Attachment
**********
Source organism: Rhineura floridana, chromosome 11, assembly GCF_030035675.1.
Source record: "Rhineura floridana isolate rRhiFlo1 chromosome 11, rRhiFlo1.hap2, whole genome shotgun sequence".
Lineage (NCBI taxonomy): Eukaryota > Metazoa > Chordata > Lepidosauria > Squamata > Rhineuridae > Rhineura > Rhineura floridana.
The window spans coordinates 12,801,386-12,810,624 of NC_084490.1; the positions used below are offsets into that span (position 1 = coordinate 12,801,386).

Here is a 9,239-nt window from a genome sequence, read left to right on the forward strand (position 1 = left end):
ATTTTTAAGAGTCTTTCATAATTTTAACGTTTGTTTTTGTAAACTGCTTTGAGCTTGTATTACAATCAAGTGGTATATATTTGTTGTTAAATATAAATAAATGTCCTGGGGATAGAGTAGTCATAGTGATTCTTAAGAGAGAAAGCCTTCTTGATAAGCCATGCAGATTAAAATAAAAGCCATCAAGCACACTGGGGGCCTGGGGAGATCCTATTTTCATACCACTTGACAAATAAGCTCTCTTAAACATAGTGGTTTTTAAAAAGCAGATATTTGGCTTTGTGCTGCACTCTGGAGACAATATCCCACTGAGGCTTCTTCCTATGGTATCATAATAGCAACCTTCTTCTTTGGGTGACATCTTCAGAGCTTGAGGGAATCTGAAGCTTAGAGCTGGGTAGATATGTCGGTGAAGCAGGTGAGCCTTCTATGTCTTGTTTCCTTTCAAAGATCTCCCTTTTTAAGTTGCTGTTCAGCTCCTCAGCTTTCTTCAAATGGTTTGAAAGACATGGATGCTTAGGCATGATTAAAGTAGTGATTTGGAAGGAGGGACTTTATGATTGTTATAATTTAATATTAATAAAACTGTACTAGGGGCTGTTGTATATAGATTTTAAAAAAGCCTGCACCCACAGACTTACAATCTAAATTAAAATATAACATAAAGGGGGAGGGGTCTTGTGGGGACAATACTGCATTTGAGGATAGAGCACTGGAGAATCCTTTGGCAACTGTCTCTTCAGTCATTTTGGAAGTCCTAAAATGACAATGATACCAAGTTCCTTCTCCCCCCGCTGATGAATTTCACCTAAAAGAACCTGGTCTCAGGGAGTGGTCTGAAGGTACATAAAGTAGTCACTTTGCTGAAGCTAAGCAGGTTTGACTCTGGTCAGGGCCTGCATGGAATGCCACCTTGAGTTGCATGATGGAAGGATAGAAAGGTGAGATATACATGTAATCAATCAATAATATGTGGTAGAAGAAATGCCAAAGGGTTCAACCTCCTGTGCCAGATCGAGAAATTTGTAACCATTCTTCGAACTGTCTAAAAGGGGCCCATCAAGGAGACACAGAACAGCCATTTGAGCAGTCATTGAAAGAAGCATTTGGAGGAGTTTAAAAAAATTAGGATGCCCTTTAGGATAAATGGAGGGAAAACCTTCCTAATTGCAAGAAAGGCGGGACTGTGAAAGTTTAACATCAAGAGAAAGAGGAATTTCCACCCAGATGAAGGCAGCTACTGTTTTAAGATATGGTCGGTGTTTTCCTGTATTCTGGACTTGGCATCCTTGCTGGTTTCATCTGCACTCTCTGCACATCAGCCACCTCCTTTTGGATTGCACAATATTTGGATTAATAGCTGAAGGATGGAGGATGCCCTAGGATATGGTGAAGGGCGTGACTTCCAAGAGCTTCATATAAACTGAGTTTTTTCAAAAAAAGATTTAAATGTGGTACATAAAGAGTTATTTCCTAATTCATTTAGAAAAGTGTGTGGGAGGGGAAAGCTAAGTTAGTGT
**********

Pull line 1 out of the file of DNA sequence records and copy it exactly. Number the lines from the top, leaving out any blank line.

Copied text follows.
Source organism: Rhineura floridana, chromosome 11, assembly GCF_030035675.1.